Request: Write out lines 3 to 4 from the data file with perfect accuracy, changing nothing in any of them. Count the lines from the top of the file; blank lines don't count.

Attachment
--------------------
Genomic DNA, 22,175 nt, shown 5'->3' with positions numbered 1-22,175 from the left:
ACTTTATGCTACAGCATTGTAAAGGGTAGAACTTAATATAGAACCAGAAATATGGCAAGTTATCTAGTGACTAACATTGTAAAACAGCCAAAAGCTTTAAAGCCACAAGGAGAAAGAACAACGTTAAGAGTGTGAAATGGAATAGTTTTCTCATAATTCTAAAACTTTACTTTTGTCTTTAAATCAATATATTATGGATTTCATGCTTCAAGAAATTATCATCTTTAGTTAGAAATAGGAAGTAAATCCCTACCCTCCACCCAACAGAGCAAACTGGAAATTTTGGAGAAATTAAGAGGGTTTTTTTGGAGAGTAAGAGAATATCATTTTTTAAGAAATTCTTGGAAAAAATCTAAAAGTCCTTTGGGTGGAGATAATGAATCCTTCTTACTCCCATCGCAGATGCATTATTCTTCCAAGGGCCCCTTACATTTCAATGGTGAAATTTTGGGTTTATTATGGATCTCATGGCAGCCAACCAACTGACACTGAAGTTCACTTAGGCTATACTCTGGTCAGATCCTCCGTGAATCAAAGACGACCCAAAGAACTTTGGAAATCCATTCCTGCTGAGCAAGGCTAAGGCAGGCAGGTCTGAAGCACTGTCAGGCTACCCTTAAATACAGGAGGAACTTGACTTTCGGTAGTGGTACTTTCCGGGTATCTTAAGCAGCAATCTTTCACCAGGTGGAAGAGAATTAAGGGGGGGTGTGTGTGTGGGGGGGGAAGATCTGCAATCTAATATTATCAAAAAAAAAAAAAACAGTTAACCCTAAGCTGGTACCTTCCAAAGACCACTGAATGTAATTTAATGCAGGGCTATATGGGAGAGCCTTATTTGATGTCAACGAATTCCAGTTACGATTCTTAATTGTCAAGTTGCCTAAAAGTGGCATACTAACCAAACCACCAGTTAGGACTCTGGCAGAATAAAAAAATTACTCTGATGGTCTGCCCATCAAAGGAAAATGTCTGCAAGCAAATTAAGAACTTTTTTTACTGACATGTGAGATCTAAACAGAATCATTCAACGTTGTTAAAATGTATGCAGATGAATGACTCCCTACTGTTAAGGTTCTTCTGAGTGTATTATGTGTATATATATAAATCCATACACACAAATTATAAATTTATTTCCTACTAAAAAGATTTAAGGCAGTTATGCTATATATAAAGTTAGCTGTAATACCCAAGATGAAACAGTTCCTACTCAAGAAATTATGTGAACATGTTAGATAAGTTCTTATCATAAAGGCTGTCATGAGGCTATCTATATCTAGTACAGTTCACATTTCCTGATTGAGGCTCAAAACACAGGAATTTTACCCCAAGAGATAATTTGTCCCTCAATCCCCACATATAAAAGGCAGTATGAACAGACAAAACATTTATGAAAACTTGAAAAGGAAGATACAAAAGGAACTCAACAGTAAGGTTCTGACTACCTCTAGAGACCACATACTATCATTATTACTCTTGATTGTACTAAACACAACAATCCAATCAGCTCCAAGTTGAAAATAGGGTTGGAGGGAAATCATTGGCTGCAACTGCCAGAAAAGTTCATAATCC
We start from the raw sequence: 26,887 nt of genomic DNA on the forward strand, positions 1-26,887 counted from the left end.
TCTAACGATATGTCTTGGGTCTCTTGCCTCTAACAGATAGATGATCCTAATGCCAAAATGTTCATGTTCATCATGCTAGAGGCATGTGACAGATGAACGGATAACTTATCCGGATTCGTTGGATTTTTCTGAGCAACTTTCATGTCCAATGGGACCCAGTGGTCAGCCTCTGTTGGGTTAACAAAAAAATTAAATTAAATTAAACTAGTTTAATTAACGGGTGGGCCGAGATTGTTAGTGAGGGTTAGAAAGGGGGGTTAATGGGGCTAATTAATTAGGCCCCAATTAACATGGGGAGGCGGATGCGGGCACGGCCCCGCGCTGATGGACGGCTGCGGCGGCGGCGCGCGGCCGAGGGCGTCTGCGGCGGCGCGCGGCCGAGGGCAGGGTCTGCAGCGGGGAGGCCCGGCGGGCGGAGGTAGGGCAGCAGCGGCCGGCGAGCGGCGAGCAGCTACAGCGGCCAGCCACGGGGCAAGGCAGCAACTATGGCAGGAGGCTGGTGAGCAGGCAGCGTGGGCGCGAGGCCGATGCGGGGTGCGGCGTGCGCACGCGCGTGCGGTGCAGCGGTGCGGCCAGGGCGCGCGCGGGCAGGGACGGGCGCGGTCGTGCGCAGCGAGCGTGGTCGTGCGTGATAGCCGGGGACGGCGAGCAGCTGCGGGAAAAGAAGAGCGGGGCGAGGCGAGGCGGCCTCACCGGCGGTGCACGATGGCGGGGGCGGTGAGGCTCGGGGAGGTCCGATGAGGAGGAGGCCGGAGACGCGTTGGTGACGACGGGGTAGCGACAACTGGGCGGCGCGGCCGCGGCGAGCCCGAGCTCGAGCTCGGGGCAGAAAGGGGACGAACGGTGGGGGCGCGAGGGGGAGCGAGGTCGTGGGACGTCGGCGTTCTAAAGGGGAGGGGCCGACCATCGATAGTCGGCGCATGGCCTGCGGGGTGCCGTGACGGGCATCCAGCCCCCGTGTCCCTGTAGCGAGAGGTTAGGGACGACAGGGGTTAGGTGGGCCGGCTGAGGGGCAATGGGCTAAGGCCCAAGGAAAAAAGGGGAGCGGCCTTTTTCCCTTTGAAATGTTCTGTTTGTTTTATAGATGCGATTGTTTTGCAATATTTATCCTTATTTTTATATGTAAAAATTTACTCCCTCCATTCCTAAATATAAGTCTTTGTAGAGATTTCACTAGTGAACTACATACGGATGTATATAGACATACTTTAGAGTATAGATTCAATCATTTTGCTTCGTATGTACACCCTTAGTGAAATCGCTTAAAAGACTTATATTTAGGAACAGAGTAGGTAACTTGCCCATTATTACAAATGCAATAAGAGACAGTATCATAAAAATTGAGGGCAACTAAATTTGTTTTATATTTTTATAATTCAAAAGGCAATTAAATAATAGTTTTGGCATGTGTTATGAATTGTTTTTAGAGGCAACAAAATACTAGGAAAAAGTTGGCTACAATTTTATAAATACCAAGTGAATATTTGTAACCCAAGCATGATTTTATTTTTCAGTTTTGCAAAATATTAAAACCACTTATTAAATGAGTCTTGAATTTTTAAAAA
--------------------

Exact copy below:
We start from the raw sequence: 26,887 nt of genomic DNA on the forward strand, positions 1-26,887 counted from the left end.
TCTAACGATATGTCTTGGGTCTCTTGCCTCTAACAGATAGATGATCCTAATGCCAAAATGTTCATGTTCATCATGCTAGAGGCATGTGACAGATGAACGGATAACTTATCCGGATTCGTTGGATTTTTCTGAGCAACTTTCATGTCCAATGGGACCCAGTGGTCAGCCTCTGTTGGGTTAACAAAAAAATTAAATTAAATTAAACTAGTTTAATTAACGGGTGGGCCGAGATTGTTAGTGAGGGTTAGAAAGGGGGGTTAATGGGGCTAATTAATTAGGCCCCAATTAACATGGGGAGGCGGATGCGGGCACGGCCCCGCGCTGATGGACGGCTGCGGCGGCGGCGCGCGGCCGAGGGCGTCTGCGGCGGCGCGCGGCCGAGGGCAGGGTCTGCAGCGGGGAGGCCCGGCGGGCGGAGGTAGGGCAGCAGCGGCCGGCGAGCGGCGAGCAGCTACAGCGGCCAGCCACGGGGCAAGGCAGCAACTATGGCAGGAGGCTGGTGAGCAGGCAGCGTGGGCGCGAGGCCGATGCGGGGTGCGGCGTGCGCACGCGCGTGCGGTGCAGCGGTGCGGCCAGGGCGCGCGCGGGCAGGGACGGGCGCGGTCGTGCGCAGCGAGCGTGGTCGTGCGTGATAGCCGGGGACGGCGAGCAGCTGCGGGAAAAGAAGAGCGGGGCGAGGCGAGGCGGCCTCACCGGCGGTGCACGATGGCGGGGGCGGTGAGGCTCGGGGAGGTCCGATGAGGAGGAGGCCGGAGACGCGTTGGTGACGACGGGGTAGCGACAACTGGGCGGCGCGGCCGCGGCGAGCCCGAGCTCGAGCTCGGGGCAGAAAGGGGACGAACGGTGGGGGCGCGAGGGGGAGCGAGGTCGTGGGACGTCGGCGTTCTAAAGGGGAGGGGCCGACCATCGATAGTCGGCGCATGGCCTGCGGGGTGCCGTGACGGGCATCCAGCCCCCGTGTCCCTGTAGCGAGAGGTTAGGGACGACAGGGGTTAGGTGGGCCGGCTGAGGGGCAATGGGCTAAGGCCCAAGGAAAAAAGGGGAGCGGCCTTTTTCCCTTTGAAATGTTCTGTTTGTTTTATAGATGCGATTGTTTTGCAATATTTATCCTTATTTTTATATGTAAAAATTTACTCCCTCCATTCCTAAATATAAGTCTTTGTAGAGATTTCACTAGTGAACTACATACGGATGTATATAGACATACTTTAGAGTATAGATTCAATCATTTTGCTTCGTATGTACACCCTTAGTGAAATCGCTTAAAAGACTTATATTTAGGAACAGAGTAGGTAACTTGCCCATTATTACAAATGCAATAAGAGACAGTATCATAAAAATTGAGGGCAACTAAATTTGTTTTATATTTTTATAATTCAAAAGGCAATTAAATAATAGTTTTGGCATGTGTTATGAATTGTTTTTAGAGGCAACAAAATACTAGGAAAAAGTTGGCTACAATTTTATAAATACCAAGTGAATATTTGTAACCCAAGCATGATTTTATTTTTCAGTTTTGCAAAATATTAAAACCACTTATTAAATGAGTCTTGAATTTTTAAAAA